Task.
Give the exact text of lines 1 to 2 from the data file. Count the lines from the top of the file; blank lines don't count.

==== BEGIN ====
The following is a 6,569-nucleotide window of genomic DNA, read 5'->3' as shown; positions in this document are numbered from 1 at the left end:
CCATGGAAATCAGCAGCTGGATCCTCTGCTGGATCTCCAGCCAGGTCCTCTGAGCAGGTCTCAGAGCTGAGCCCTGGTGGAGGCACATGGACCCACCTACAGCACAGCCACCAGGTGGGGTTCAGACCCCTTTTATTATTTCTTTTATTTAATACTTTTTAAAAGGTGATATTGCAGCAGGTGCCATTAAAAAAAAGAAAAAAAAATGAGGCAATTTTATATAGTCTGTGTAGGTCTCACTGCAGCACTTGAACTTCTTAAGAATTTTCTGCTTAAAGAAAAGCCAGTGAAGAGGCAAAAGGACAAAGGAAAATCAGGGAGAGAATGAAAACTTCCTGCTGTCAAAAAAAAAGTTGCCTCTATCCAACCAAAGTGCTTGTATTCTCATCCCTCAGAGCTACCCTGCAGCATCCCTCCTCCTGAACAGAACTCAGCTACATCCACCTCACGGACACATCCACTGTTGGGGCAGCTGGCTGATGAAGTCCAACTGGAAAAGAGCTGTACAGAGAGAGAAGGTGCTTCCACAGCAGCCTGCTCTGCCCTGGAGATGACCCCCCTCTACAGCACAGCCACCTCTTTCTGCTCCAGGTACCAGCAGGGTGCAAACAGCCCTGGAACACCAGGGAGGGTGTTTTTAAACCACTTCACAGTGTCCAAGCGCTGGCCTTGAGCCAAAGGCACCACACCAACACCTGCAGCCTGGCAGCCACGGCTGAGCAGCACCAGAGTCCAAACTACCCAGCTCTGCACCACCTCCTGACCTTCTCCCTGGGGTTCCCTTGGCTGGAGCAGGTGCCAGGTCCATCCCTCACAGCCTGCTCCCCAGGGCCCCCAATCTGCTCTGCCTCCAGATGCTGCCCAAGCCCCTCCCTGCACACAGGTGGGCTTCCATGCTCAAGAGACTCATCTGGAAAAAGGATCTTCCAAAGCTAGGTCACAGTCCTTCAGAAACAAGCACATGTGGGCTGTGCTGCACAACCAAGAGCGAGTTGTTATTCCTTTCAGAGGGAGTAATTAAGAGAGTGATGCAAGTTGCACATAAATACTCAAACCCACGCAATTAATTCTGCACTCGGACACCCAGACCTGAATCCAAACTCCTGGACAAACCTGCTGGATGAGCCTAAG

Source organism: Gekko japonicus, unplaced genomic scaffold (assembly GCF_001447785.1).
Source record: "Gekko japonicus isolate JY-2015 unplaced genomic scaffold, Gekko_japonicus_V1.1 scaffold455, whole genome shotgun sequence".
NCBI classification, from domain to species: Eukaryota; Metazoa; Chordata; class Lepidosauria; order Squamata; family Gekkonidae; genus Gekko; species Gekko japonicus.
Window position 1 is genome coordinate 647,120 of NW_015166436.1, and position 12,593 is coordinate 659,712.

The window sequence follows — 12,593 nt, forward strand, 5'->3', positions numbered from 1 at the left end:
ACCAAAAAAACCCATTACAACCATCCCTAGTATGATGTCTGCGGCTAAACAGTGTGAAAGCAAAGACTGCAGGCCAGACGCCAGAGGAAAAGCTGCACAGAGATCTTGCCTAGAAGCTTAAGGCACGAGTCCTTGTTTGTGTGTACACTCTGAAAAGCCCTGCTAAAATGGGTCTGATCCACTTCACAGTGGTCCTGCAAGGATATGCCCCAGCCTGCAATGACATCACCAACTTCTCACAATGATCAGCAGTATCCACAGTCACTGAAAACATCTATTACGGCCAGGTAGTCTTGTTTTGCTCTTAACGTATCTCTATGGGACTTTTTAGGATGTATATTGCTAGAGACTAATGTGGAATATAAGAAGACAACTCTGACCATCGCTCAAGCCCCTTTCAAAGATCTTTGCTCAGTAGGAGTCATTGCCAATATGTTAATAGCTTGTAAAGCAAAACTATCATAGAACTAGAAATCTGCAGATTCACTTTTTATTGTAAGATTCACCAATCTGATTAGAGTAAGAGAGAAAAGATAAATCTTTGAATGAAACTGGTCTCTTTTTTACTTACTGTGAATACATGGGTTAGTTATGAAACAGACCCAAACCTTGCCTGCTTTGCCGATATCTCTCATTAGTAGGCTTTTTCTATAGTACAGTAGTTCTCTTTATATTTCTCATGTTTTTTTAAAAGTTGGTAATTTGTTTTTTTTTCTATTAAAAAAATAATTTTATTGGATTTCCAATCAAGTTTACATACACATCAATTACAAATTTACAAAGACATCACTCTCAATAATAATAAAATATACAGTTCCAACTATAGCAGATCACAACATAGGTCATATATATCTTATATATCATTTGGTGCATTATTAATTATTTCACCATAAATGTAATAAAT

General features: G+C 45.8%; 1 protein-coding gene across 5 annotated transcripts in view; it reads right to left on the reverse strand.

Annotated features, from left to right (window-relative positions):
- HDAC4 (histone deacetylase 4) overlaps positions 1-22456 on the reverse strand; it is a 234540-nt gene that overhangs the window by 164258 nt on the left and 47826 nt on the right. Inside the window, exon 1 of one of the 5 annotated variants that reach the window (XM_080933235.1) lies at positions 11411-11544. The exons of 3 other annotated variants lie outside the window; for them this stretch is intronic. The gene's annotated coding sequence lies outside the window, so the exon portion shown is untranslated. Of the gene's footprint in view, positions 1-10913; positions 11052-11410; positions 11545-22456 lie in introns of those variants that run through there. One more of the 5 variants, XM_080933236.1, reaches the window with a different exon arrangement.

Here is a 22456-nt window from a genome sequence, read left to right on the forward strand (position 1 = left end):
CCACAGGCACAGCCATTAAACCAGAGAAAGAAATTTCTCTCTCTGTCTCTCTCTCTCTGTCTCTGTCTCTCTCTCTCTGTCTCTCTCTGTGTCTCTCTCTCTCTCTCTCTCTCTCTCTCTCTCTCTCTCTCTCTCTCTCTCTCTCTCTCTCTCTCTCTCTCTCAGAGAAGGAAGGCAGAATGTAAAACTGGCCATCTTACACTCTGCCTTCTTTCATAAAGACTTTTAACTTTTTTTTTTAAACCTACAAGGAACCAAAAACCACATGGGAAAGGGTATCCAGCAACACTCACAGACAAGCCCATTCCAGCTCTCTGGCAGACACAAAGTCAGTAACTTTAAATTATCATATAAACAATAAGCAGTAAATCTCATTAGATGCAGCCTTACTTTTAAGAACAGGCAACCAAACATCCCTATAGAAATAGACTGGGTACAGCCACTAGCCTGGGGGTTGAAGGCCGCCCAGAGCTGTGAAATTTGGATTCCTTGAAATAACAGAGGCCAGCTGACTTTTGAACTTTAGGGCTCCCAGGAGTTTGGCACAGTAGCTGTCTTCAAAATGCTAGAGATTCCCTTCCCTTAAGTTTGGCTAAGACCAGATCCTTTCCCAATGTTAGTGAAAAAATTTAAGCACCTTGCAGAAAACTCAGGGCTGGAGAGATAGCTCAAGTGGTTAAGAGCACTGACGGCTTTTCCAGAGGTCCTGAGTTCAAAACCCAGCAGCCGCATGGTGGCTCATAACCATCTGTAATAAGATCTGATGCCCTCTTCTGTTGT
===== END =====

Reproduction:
The following is a 6,569-nucleotide window of genomic DNA, read 5'->3' as shown; positions in this document are numbered from 1 at the left end:
CCATGGAAATCAGCAGCTGGATCCTCTGCTGGATCTCCAGCCAGGTCCTCTGAGCAGGTCTCAGAGCTGAGCCCTGGTGGAGGCACATGGACCCACCTACAGCACAGCCACCAGGTGGGGTTCAGACCCCTTTTATTATTTCTTTTATTTAATACTTTTTAAAAGGTGATATTGCAGCAGGTGCCATTAAAAAAAAGAAAAAAAAATGAGGCAATTTTATATAGTCTGTGTAGGTCTCACTGCAGCACTTGAACTTCTTAAGAATTTTCTGCTTAAAGAAAAGCCAGTGAAGAGGCAAAAGGACAAAGGAAAATCAGGGAGAGAATGAAAACTTCCTGCTGTCAAAAAAAAAGTTGCCTCTATCCAACCAAAGTGCTTGTATTCTCATCCCTCAGAGCTACCCTGCAGCATCCCTCCTCCTGAACAGAACTCAGCTACATCCACCTCACGGACACATCCACTGTTGGGGCAGCTGGCTGATGAAGTCCAACTGGAAAAGAGCTGTACAGAGAGAGAAGGTGCTTCCACAGCAGCCTGCTCTGCCCTGGAGATGACCCCCCTCTACAGCACAGCCACCTCTTTCTGCTCCAGGTACCAGCAGGGTGCAAACAGCCCTGGAACACCAGGGAGGGTGTTTTTAAACCACTTCACAGTGTCCAAGCGCTGGCCTTGAGCCAAAGGCACCACACCAACACCTGCAGCCTGGCAGCCACGGCTGAGCAGCACCAGAGTCCAAACTACCCAGCTCTGCACCACCTCCTGACCTTCTCCCTGGGGTTCCCTTGGCTGGAGCAGGTGCCAGGTCCATCCCTCACAGCCTGCTCCCCAGGGCCCCCAATCTGCTCTGCCTCCAGATGCTGCCCAAGCCCCTCCCTGCACACAGGTGGGCTTCCATGCTCAAGAGACTCATCTGGAAAAAGGATCTTCCAAAGCTAGGTCACAGTCCTTCAGAAACAAGCACATGTGGGCTGTGCTGCACAACCAAGAGCGAGTTGTTATTCCTTTCAGAGGGAGTAATTAAGAGAGTGATGCAAGTTGCACATAAATACTCAAACCCACGCAATTAATTCTGCACTCGGACACCCAGACCTGAATCCAAACTCCTGGACAAACCTGCTGGATGAGCCTAAG